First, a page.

1993 – 1994 Lost to Pacers in conference semi-finals, 4 – 2
1994 – 1995 Lost to Pacers in opening round, 3 – 0
1995 – 1996 Lost to Magic in conference semi-finals, 4 – 1
1996 – 1997 Lost to Bulls in conference semi-finals, 4 – 1
1997 – 1998 Lost to Hornets in opening round, 3 – 1
1998 – 1999 Lost to Knicks in conference semi-finals, 4 – 0
2007 – 2008 Lost to Celtics in opening round, 4 – 3
2008 – 2009 Lost to Cavaliers in conference semi-finals, 4 – 0
2009 – 2010 Lost to Magic in conference semi-finals, 4 – 0
2010 – 2011 Lost to Bulls in conference semi-finals, 4 – 2
2011 – 2012 Lost to Celtics in opening round, 4 – 2
2012 – 2013 Lost to Pacers in opening round, 4 – 2
2013 – 2014 Lost to Celtics in opening round, 4 – 3
2014 – 2015 Lost to Cavaliers in conference finals, 4 – 0
2015 – 2016 Lost to Cavaliers in conference semi-finals, 4 – 0
2016 – 2017 Lost to Wizards in opening round, 4 – 2

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 Atlanta Hawks Head Coach History

Red Auerbach

The Hawks have had some legendary coaches in their time. Their second coach, Red Auerbach, is considered one of the top 10 coaches in the history of basketball.

Red Holzman was also given that same “Top 10” honor by the NBA. This means that two of the first eight Hawks coaches are among the best in history (and, weirdly, both are named “Red”).

Coach Cotton Fitzsimmons was voted Coach of the Year twice. When he was with the Hawks, he had to deal with an astonishing turnover in team GMs and other executives, which made his job—and the players’ morale—stressful and difficult.

Players are loath to remain with a team that is willing to ditch people so quickly, and that can undermine any stability the coach is struggling to create.

But, as you know, the team survived these and other turbulent times.

Tenure Coach Prior Experience
1949 Roger Potter Tri-Cities Blackhawks coach
1949 – 1950 Red Auerbach Washington Capitols coach
1950 Dave MacMillan Univ. of Minnesota coach
1950 John Logan St. Louis Bombers coach
1950 – 1951 Mike Todorovich Sheboygan Red Skins coach
1951 – 1952 Doxie Moore Sheboygan Red Skins coach
1952 – 1954 Andrew Levane Elmira Colonels coach
1954 – 1956 Red Holzman player, Rochester Royals
1957 Slater Martin player, Knicks
1957 – 1958 Alex Hannum player, Pistons
1958 Andy Phillip player, Celtics
1958 – 1960 Ed Macauley player, Celtics
1960 – 1961 Paul Seymour Syracuse Nationals coach
1961 – 1962 Andrew Levane see above
1962 Robert Pettit player, Hawks
1962 – 1964 Harry Gallatin Southern Illinois Univ. coach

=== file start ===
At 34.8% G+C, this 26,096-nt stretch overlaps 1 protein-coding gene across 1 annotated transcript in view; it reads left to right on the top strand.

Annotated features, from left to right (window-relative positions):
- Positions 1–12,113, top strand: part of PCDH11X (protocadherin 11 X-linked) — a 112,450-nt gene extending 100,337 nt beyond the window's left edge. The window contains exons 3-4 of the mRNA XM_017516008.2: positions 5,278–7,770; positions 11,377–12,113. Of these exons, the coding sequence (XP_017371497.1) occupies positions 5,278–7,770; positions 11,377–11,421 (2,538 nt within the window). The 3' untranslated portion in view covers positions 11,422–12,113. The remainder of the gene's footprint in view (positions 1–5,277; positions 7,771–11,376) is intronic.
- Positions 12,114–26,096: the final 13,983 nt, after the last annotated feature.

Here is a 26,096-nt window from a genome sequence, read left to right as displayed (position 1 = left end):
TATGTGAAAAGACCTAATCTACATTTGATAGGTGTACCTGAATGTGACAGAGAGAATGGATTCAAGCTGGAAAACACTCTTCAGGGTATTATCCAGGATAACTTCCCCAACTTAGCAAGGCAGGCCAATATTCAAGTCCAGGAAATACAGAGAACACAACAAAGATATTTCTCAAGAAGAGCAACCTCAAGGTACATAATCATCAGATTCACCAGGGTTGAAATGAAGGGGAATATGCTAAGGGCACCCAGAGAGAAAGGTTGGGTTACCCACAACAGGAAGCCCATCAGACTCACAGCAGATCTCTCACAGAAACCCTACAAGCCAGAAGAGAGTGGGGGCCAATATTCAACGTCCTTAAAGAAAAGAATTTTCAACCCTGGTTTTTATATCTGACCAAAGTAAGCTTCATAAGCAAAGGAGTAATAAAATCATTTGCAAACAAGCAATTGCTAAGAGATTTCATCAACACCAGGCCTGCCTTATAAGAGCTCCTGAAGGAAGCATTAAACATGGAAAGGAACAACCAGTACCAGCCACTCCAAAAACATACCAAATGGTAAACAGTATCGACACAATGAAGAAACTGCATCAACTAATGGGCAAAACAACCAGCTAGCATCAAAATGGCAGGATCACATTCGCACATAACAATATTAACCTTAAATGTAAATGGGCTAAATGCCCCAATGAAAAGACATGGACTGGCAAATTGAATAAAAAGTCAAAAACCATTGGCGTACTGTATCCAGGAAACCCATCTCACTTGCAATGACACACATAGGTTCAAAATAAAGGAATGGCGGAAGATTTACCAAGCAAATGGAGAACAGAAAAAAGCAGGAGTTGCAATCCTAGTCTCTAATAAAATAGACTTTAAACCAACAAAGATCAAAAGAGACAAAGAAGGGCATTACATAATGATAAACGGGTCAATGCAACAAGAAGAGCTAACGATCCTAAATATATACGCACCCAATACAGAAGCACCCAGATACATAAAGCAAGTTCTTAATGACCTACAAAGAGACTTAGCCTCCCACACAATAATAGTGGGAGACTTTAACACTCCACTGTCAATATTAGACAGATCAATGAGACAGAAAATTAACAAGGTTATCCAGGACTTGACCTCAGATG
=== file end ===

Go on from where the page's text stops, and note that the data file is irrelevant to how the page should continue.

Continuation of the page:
1964 – 1972 Richie Guerin player, Knicks
1972 – 1976 Cotton Fitzsimmons Suns coach
1976 E. “Bumper” Tormohlen player, Kansas City Steers
1976 – 1981 Hubie Brown Kentucky Colonels coach
1981 Mike Fratello Knicks asst. coach
1981 – 1984 Kevin Loughery 76ers coach
1984 – 1990 Mike Fratello Knicks coach
1990 – 1993 Bob Weiss Spurs coach
1993 – 2000 Lenny Wilkens Cavaliers coach
2000 – 2002 Lon Kruger Fighting Illini coach
2002 – 2004 Terry Stotts Bucks asst. coach
2004 – 2010 Mike Woodson Pistons coach
2010 – 2013 Larry Drew Nets asst. coach
2013 – 2018 Mike Budenholzer Spurs asst. coach
2018 – present Lloyd Pierce Grizzlies asst. coach

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The Color-Blind Coach

As noted above, Red Auerbach is considered by the NBA to be one of the league’s top 10 coaches ever.

Auerbach believed that sports were a meritocracy—that he would recruit based on talent and talent alone, avoiding much of the nepotism, racism, and elitism that plagued early big-league sports.

That seems reasonable now, but back then, as the 1940s rolled over into the 1950s, his decisions were culturally revolutionary.

Auerbach drafted the NBA’s first black player, Charles “Chuck” Cooper when Auerbach was with the Celtics. But he brought this same open-minded, “Show me what you’ve got” attitude to the Hawks when he was at the helm in Atlanta.

In Closing

Atlantans love their team. The Hawks didn’t look like long-term prospects when they arrived in Georgia, given their earlier penchant for jumping from market to market, but they haven’t budged from Hotlanta since they arrived.

Lately, the team’s playoff fortunes have bounced around a bit, but there is always next season. Let’s see what Lloyd Pierce will do in 2021 and beyond for these local boys.

Check out our NBA guide for more on the Hawks and other franchises.